This Sunday marks a milestone for our family. Our youngest son, Jeremy, graduates from UAA. From the moment our first child, Jenny, was born, then Ryan, Lauren, and Jeremy our focus and vision has been centered around our children. 29 years worth. For me this graduation marks the end of an era and the beginning of another. The problem is that I have not spent near as much time thinking about our future without children than I did when their future was more in our hands. Now it is out of our hands, except for college loans we still owe!
I wonder how much of our thinking about the future affects our relationship with God. Can we spend too much time in the future that we miss the present God-moments? How helpful is it that we think about the kind of person God desires us to be in 5 or 10 years? It's just so different because I have always been a visionary, future oriented person. Now I don't have responsibility for my childrens' future. What kind of future do I envision now?
Some of this is linked to identity. I'll always be a father but now a father in a different way. More equal. More adult to adult. I like it but in the past being a dad has often been about the future. Then there is my identity as a superintendent, or more accurately, as a former pastor of a local church. This has been an interesting adjustment as I think it is for most superintendents. People often ask how I like the new job. In the few seconds that I hesitate to find the words they have their answer.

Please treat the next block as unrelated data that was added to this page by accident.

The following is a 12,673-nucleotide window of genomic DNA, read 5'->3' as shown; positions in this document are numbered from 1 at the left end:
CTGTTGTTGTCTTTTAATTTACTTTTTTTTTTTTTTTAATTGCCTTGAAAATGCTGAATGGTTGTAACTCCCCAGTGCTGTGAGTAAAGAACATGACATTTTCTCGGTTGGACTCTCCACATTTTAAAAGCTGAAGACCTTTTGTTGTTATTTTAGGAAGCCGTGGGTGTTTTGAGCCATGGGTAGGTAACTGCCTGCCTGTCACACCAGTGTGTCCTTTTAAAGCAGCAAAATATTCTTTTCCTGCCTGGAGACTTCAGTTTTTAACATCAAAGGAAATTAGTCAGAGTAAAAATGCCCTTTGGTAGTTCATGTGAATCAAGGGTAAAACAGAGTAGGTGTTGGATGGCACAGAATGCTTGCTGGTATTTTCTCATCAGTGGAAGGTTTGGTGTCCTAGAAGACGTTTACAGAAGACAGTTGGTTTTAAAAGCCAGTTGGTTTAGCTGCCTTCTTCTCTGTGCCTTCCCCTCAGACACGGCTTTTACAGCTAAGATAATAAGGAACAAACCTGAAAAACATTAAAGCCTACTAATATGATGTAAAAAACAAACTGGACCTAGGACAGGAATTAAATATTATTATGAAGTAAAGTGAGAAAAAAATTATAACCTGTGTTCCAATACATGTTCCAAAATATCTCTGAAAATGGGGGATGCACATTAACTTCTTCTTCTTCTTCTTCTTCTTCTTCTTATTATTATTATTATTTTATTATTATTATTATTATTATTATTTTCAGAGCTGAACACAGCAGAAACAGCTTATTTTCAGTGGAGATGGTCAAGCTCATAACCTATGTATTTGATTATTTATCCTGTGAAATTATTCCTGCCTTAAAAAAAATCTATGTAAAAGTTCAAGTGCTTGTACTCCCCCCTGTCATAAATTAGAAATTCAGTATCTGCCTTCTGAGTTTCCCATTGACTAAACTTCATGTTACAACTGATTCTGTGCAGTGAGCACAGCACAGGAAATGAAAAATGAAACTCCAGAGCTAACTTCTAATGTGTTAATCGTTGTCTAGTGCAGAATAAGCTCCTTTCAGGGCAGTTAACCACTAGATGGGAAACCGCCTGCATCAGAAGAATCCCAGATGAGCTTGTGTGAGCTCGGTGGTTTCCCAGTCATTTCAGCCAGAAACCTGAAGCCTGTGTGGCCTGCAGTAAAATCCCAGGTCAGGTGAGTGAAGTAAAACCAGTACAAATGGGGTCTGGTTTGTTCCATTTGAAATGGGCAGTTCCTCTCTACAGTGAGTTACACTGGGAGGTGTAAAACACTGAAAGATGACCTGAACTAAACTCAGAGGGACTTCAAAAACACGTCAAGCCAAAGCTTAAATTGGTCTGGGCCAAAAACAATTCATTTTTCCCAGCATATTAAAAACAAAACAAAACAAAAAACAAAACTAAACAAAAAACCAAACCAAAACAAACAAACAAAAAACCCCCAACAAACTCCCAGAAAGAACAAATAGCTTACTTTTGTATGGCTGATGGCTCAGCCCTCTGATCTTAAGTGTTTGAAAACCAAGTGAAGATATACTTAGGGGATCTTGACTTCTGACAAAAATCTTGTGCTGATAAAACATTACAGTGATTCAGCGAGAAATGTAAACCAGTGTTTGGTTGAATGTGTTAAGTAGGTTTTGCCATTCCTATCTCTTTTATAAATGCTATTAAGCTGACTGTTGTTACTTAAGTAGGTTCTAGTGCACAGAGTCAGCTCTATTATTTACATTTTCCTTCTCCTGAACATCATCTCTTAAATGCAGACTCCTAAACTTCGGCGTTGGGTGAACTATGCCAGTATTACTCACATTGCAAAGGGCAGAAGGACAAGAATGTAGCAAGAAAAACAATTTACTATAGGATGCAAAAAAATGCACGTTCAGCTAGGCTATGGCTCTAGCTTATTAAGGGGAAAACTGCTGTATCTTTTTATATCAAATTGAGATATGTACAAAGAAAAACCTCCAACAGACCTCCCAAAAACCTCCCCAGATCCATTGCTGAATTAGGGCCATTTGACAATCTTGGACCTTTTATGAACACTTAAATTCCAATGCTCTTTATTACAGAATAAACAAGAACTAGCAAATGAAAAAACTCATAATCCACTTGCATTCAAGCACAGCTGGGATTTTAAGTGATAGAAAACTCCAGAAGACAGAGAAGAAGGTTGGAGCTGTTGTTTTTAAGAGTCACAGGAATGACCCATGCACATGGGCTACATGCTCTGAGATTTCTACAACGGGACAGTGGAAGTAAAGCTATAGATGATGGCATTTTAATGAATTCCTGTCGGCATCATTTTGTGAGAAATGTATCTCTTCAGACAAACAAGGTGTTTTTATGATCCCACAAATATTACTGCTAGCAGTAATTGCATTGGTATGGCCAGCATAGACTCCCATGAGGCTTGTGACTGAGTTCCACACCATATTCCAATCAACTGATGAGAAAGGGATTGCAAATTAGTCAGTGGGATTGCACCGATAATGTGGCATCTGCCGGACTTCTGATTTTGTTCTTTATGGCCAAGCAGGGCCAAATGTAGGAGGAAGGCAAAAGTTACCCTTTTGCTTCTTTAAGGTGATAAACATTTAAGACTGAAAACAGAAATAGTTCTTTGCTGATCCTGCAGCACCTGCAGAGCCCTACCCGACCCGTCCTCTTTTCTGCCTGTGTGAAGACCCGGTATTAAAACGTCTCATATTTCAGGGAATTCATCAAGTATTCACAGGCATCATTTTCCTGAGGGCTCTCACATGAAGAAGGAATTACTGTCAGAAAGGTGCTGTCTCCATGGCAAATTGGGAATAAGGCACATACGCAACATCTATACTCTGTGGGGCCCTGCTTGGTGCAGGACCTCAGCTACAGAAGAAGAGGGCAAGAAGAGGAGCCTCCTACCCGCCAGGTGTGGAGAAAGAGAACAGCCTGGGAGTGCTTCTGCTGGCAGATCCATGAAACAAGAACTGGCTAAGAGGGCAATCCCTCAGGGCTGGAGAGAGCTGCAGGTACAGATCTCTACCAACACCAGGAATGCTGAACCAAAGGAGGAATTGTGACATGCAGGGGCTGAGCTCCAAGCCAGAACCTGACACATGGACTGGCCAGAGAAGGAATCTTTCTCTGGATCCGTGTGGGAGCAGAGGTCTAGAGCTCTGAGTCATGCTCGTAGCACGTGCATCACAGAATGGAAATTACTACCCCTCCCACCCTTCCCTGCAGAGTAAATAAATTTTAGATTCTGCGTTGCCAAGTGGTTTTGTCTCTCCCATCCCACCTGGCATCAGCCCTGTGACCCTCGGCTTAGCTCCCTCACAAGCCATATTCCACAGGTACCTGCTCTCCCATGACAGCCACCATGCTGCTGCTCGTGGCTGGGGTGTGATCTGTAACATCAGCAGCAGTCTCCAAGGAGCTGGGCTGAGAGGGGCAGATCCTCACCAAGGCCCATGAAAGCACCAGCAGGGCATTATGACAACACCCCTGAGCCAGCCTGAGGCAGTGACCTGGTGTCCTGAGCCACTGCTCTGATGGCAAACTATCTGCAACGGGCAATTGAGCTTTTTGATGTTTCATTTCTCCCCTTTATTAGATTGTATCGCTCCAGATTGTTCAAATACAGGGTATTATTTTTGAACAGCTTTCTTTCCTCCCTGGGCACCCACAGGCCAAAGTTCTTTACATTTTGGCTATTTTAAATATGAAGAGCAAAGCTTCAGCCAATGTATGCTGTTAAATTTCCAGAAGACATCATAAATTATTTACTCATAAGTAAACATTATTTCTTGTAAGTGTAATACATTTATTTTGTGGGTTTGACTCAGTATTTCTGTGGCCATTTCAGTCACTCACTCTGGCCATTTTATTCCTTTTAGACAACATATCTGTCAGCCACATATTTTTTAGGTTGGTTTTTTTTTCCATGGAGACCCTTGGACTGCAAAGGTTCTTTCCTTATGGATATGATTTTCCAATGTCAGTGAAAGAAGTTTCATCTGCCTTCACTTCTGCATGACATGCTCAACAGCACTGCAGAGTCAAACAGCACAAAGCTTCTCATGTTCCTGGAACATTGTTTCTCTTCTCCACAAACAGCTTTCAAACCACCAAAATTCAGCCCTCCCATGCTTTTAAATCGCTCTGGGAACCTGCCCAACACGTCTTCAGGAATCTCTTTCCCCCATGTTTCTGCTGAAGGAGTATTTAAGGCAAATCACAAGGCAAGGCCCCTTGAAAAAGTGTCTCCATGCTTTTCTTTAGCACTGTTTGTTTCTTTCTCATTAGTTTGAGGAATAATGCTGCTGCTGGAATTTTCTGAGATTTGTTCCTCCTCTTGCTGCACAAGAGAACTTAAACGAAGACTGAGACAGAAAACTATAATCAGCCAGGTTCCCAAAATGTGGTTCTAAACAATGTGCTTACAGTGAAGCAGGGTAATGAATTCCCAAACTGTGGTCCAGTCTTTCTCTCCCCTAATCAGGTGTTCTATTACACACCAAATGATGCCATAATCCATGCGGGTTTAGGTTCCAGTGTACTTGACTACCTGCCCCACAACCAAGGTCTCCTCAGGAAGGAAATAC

How much time do you spend thinking about your future? What is "future" for you: 20 years, 5 years, next month, or making it through today? Somewhere there is a balance point between our present and our future, sliding this way and that, but never fully one way or the other. I believe we are called to think about the future but it is never just about us. It is God's preferred future and how we as disciples of the risen Christ fit into that future.
May God be in your present and future moments.
Christ is Risen!